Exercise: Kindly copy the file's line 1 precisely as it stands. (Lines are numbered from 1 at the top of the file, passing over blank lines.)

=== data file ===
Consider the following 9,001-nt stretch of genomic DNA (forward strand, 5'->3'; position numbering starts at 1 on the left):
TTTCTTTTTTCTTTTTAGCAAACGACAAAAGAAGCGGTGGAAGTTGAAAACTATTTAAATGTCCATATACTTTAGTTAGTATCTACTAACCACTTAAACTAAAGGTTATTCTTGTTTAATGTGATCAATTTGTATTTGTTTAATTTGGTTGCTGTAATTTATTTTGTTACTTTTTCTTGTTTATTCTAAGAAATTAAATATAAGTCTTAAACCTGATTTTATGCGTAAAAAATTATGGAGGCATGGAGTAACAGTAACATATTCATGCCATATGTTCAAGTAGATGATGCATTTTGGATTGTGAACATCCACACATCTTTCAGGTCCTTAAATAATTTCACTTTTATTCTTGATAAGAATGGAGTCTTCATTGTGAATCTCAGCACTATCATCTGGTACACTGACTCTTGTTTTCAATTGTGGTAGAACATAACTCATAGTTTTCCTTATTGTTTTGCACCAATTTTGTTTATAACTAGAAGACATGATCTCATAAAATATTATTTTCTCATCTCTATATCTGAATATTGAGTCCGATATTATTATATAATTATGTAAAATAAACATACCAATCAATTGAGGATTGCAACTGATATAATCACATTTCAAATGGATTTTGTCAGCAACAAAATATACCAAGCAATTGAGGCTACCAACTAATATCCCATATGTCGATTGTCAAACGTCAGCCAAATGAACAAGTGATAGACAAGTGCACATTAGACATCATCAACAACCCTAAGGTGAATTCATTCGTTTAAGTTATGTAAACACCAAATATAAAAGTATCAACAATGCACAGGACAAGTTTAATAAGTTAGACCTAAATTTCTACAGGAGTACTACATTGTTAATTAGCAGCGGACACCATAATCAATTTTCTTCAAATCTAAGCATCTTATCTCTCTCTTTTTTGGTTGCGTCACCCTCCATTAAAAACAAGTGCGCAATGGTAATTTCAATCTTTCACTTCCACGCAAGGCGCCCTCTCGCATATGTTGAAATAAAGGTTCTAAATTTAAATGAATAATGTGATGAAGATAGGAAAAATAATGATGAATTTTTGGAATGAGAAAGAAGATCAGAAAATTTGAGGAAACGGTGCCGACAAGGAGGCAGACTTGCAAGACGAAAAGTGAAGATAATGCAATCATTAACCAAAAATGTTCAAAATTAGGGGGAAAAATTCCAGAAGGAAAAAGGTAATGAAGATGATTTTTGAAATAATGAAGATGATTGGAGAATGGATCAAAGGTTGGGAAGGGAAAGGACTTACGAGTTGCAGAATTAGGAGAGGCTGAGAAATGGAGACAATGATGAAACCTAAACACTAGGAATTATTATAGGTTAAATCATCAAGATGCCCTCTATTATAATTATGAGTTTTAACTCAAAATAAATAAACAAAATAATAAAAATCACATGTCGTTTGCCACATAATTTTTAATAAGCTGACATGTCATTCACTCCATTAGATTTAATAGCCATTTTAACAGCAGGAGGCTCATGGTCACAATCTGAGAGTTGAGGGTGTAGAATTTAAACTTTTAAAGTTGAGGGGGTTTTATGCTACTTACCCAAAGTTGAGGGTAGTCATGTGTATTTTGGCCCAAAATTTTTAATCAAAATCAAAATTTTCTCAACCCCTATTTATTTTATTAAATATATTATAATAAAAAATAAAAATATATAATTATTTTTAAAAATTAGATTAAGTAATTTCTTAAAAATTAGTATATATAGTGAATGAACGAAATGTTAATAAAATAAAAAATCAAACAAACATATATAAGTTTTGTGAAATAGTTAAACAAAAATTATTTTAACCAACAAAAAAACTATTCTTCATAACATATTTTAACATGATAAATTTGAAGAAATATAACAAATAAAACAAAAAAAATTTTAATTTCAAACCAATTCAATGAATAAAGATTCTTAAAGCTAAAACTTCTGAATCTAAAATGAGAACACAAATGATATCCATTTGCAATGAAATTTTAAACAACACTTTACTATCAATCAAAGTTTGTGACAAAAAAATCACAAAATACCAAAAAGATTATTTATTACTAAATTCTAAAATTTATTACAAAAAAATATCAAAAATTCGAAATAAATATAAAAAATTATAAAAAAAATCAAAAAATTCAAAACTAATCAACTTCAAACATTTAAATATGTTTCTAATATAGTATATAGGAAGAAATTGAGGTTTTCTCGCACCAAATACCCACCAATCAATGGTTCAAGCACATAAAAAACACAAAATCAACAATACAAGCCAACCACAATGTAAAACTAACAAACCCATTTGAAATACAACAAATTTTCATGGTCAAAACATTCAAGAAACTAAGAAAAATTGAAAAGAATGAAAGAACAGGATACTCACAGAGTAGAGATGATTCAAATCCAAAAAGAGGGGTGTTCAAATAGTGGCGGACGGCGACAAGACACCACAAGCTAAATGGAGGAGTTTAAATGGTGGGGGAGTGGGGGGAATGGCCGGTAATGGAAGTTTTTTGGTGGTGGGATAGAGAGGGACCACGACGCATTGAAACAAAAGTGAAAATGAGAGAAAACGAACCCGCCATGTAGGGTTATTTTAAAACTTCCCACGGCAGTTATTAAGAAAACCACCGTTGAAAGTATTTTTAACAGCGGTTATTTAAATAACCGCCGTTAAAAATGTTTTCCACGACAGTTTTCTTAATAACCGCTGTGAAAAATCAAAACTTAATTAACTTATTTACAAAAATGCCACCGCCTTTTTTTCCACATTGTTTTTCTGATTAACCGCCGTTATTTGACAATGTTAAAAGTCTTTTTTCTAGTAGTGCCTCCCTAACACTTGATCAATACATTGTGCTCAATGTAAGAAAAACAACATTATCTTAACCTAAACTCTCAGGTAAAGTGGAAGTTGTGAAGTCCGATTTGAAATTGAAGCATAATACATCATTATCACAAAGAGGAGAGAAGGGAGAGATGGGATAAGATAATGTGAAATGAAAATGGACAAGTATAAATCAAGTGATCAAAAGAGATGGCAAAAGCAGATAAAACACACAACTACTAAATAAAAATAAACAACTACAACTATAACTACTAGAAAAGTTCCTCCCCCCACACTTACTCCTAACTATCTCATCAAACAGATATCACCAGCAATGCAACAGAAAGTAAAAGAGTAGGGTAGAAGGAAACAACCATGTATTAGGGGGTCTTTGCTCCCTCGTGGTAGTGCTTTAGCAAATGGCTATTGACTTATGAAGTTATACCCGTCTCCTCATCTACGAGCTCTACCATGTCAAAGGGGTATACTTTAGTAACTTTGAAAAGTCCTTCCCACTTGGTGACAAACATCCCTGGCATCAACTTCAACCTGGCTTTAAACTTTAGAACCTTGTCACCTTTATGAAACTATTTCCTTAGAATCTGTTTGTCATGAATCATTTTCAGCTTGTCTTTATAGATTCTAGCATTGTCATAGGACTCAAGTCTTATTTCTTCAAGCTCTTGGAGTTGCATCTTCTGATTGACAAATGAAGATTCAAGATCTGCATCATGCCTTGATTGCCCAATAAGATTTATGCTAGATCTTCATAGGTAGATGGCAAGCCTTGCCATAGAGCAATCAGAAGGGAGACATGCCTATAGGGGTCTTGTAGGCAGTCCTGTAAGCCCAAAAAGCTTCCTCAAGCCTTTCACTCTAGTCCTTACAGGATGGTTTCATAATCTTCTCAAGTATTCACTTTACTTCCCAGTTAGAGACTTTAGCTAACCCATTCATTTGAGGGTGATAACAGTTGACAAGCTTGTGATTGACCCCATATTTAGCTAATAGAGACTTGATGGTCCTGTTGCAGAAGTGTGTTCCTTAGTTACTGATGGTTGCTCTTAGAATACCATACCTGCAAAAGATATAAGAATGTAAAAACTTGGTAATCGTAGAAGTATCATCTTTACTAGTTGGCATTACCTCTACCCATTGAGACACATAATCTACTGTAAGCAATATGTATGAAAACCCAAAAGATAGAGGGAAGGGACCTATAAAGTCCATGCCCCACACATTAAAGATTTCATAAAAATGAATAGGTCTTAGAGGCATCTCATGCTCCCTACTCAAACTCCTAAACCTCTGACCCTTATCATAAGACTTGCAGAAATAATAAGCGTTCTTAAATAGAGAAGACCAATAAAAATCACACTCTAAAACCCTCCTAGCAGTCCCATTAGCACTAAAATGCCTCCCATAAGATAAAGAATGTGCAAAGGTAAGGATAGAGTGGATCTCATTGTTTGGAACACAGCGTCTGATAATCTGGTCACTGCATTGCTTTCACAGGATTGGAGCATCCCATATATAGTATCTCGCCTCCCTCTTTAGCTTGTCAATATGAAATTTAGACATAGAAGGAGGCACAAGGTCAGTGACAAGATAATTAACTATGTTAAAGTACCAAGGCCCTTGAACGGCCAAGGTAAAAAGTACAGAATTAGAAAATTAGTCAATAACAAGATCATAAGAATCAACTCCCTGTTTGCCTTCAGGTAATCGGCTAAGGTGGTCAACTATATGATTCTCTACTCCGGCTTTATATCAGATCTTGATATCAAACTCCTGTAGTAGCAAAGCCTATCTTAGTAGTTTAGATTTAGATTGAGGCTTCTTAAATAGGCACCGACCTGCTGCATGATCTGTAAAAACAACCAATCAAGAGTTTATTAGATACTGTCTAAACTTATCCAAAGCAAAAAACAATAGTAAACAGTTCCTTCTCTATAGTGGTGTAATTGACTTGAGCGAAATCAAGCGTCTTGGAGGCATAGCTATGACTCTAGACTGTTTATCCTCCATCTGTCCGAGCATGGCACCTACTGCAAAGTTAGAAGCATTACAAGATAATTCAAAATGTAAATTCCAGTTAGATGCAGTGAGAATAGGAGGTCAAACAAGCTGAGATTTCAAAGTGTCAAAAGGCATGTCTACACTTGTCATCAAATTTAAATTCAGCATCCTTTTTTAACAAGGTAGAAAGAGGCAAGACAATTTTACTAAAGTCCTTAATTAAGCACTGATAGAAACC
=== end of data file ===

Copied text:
Consider the following 9,001-nt stretch of genomic DNA (forward strand, 5'->3'; position numbering starts at 1 on the left):